I have never been to Argentina or Peru so I am not sure what “authentic” chimichurri should be exactly. Judging from the reading I have done on several of the typical recipe sites and a few blogs though, it seems some people are pretty passionate about their chimichurri. Apparently, there are a few purists out there who are quite adamant about what should and shouldn’t be used as an ingredient. While I respect the idea of sticking with tradition, I like that a chimichurri can be toyed with to result in a variety of different sauces.
When I make chimichurris or pestos I tweak the recipes so that it complements whatever it is that I am serving it with. For this particular version, I was serving with a flank steak dry rubbed w/ Montreal Steak Seasoning, pepper, mexican oregano powder, and cumin. The recipe below continues the Mexican flavors with citrus, chile, and cilantro. My apologies if this offends the passionate purists.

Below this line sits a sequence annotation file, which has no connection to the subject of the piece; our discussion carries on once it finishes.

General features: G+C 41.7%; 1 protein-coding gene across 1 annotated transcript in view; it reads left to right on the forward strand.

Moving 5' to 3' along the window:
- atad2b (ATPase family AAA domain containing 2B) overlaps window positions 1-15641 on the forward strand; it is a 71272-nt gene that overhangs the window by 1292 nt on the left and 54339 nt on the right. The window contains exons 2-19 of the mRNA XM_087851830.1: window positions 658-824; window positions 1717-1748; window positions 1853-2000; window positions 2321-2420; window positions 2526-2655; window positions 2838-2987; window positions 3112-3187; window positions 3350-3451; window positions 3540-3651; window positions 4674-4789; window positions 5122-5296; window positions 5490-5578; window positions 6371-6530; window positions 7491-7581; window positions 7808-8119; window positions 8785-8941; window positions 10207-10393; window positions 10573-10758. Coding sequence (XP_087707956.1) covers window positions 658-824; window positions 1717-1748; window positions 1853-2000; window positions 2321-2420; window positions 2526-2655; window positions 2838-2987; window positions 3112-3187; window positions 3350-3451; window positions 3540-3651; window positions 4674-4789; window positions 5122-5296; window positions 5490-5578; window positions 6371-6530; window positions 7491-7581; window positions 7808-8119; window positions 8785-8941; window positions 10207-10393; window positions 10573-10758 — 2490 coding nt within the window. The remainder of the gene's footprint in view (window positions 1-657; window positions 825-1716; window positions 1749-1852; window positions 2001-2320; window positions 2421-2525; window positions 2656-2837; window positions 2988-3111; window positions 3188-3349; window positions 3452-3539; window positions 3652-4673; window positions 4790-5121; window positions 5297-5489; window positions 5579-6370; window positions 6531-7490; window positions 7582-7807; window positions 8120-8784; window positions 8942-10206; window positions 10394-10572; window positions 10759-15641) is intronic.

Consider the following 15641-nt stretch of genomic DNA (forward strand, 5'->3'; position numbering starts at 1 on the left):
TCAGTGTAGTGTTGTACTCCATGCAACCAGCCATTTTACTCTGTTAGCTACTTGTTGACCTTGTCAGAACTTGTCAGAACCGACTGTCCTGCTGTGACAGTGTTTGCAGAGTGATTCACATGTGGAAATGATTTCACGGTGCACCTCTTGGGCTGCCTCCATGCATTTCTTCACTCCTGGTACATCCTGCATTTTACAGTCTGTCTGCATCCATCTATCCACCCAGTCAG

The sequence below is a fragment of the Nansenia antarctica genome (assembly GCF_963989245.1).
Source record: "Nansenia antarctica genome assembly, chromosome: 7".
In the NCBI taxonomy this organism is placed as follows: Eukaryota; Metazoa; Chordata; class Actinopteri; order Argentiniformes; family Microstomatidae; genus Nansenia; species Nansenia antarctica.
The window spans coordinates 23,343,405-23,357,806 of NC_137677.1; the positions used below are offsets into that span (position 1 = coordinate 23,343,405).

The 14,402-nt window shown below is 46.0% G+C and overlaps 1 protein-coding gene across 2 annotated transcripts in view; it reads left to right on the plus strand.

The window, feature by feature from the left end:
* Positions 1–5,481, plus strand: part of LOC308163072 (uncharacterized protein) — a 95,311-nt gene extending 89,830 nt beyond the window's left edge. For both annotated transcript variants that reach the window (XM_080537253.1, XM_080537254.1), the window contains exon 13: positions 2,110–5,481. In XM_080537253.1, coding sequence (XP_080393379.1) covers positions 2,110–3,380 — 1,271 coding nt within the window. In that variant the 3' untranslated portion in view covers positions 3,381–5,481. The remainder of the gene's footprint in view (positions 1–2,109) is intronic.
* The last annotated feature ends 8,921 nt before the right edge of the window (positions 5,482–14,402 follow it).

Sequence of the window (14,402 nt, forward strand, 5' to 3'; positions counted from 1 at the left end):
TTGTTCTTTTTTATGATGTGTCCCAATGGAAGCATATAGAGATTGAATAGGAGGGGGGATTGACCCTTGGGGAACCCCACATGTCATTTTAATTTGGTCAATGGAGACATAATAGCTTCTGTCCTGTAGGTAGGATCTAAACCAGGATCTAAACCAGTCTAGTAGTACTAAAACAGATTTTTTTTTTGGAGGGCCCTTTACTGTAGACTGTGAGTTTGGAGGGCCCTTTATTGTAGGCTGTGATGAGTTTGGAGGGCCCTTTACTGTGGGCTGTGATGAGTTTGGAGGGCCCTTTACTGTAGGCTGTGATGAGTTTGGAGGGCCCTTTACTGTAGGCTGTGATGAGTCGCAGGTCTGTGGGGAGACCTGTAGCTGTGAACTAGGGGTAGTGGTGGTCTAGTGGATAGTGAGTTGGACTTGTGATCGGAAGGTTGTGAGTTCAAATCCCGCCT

1 bunch of Italian parsley
1/4 bunch of cilantro
5 sprigs of fresh oregano
6 cloves of garlic
1 Serrano chile
1/4 white or yellow onion (I used Vidalia in this)
1/4 cup olive oil
1 Tbsp red wine vinegar
Salt & Pepper
Clean all the vegetables and separate the leaves from the stems of the parsley, cilantro, and oregano – discarding all the stems. Rough chop all the leaves and put all but 1/4 cup in a food processor. Rough chop the chile and the onion and add to the food processor. Use a garlic press and press the garlic into the food processor. Add a dash of salt and pepper then pulse the processor a few times to mix. Splash in the vinegar and begin to add the olive oil in while pulsing. Finish adding the olive oil while pulsing until well mixed, not a puree. Empty the contents of the food processor into a mixing bowl.
Finely chop the reserved 1/4 cup of leaf mix and stir into the mixing bowl. Squeeze in juice from 1 lime and add more olive oil if needed.